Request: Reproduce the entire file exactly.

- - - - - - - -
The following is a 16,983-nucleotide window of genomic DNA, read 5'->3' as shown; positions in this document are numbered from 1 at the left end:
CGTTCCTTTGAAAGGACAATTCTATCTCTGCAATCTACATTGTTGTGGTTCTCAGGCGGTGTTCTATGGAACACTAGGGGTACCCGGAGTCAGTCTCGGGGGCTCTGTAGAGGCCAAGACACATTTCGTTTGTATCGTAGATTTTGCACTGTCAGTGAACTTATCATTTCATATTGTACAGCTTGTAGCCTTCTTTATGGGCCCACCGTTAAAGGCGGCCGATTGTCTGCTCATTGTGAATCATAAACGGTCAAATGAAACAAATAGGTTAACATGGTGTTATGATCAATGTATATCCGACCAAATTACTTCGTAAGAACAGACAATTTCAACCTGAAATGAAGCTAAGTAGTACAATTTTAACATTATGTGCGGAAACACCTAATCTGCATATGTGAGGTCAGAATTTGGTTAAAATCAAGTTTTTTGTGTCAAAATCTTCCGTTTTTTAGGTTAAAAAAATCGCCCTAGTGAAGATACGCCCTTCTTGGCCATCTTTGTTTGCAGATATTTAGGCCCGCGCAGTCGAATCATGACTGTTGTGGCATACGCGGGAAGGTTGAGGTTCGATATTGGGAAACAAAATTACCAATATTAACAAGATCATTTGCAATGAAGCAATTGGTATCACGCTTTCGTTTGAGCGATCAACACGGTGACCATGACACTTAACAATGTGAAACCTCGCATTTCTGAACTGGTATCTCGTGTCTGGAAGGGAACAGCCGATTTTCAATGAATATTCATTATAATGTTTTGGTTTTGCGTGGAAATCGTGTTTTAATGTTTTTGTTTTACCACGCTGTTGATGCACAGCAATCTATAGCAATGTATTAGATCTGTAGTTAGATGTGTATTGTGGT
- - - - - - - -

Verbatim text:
The following is a 16,983-nucleotide window of genomic DNA, read 5'->3' as shown; positions in this document are numbered from 1 at the left end:
CGTTCCTTTGAAAGGACAATTCTATCTCTGCAATCTACATTGTTGTGGTTCTCAGGCGGTGTTCTATGGAACACTAGGGGTACCCGGAGTCAGTCTCGGGGGCTCTGTAGAGGCCAAGACACATTTCGTTTGTATCGTAGATTTTGCACTGTCAGTGAACTTATCATTTCATATTGTACAGCTTGTAGCCTTCTTTATGGGCCCACCGTTAAAGGCGGCCGATTGTCTGCTCATTGTGAATCATAAACGGTCAAATGAAACAAATAGGTTAACATGGTGTTATGATCAATGTATATCCGACCAAATTACTTCGTAAGAACAGACAATTTCAACCTGAAATGAAGCTAAGTAGTACAATTTTAACATTATGTGCGGAAACACCTAATCTGCATATGTGAGGTCAGAATTTGGTTAAAATCAAGTTTTTTGTGTCAAAATCTTCCGTTTTTTAGGTTAAAAAAATCGCCCTAGTGAAGATACGCCCTTCTTGGCCATCTTTGTTTGCAGATATTTAGGCCCGCGCAGTCGAATCATGACTGTTGTGGCATACGCGGGAAGGTTGAGGTTCGATATTGGGAAACAAAATTACCAATATTAACAAGATCATTTGCAATGAAGCAATTGGTATCACGCTTTCGTTTGAGCGATCAACACGGTGACCATGACACTTAACAATGTGAAACCTCGCATTTCTGAACTGGTATCTCGTGTCTGGAAGGGAACAGCCGATTTTCAATGAATATTCATTATAATGTTTTGGTTTTGCGTGGAAATCGTGTTTTAATGTTTTTGTTTTACCACGCTGTTGATGCACAGCAATCTATAGCAATGTATTAGATCTGTAGTTAGATGTGTATTGTGGT